I'm near a museum. Museums are secondary battlegrounds in the war. Here, even as history of the past and the future changes, not everything gets bleached perfectly clean. Objects which defy the past they make still stain the fabric of the world. Sometimes the enemy has to accept that some stains will stick, unless they are willing to cut away even more reality and unravel even more spacetime. We hide in trenches cut up and down spacetime, in tiny redoubts of parallel dimension. Here, we wait to go over the top and be unraveled as the threads of our being are pulled to satisfy the new reality, all so we can grab a few more feet of history. In this trench of a garden apartment nearby, multiple Mes and others time-traveled from various points, crammed in and planning and waiting. The Oldest among us are nervous there is no one Older than them still. The Youngers are terrified that they will become the broken threadbare phantoms the Olders are, or simply disappear when the changes in reality become too much. All from our side know we have lost.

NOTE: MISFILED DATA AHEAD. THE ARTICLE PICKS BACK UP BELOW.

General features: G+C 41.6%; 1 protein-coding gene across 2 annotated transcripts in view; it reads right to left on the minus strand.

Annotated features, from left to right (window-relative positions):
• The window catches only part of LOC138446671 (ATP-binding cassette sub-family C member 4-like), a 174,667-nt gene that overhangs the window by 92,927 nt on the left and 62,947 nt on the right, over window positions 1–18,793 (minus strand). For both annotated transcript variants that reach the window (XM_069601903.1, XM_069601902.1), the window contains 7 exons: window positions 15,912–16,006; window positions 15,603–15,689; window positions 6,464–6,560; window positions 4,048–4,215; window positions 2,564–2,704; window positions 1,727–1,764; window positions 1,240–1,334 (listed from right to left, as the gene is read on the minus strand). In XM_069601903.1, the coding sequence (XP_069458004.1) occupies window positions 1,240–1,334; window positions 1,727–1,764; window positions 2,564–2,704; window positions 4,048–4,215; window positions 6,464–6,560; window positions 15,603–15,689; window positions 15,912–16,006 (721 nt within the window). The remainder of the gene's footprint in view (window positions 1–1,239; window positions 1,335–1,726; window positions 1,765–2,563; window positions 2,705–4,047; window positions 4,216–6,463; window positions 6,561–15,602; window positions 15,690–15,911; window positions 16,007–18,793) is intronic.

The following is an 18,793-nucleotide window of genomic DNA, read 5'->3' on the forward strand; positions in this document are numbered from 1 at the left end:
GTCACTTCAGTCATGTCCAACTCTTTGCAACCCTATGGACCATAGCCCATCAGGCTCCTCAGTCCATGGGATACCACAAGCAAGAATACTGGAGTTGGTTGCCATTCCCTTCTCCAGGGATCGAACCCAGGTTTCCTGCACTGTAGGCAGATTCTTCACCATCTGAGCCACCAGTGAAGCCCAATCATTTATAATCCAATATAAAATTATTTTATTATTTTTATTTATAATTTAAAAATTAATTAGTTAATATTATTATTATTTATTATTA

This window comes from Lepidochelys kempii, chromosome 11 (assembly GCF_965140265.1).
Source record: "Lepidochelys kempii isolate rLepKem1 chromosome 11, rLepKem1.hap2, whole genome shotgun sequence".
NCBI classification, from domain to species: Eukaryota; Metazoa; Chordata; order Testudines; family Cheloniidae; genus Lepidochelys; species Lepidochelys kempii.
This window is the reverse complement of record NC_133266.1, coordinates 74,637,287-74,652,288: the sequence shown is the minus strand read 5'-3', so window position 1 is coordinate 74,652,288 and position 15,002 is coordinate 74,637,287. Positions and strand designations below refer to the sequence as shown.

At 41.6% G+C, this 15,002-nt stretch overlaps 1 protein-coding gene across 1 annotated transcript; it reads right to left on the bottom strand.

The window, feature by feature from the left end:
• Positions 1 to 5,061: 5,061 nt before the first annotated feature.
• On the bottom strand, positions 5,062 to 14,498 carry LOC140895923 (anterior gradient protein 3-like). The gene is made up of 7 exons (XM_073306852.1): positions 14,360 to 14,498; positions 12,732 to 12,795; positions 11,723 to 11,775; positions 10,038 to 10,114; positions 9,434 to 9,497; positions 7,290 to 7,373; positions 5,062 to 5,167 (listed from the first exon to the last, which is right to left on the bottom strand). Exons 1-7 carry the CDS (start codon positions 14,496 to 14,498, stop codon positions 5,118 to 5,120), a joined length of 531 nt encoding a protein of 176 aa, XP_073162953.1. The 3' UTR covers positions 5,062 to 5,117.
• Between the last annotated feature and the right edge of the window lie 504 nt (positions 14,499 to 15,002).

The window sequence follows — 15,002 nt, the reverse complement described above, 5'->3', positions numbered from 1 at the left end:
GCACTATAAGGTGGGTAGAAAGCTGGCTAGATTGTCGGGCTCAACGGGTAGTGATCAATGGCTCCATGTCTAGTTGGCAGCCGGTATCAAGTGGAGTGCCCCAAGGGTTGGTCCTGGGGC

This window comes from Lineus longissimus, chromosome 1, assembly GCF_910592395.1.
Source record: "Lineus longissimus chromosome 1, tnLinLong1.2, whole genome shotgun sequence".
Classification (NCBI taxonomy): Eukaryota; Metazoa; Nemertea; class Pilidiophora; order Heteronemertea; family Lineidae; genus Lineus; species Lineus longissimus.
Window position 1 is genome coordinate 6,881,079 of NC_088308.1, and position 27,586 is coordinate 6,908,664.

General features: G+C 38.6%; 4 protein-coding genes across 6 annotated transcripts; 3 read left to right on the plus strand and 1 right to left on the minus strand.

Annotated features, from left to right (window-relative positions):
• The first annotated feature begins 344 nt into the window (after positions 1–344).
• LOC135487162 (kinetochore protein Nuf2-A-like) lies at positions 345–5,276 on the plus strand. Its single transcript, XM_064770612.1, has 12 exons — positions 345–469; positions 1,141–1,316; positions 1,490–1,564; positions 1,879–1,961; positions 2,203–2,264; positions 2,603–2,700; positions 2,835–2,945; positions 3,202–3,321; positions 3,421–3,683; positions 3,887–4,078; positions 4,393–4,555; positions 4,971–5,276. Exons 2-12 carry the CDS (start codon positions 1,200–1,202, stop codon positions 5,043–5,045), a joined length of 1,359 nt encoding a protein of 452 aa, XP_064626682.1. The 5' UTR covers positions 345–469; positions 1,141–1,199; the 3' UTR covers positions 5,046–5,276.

We fight not for our history, but for memory now. A beloved place here, a cherished name there. All things that an enemy we never wanted to make and don't even know are trying to erase, paint over, dye. All to get the reality they want with the places and people and names they want. Those places and people and names don't include us, so into the bleach we go.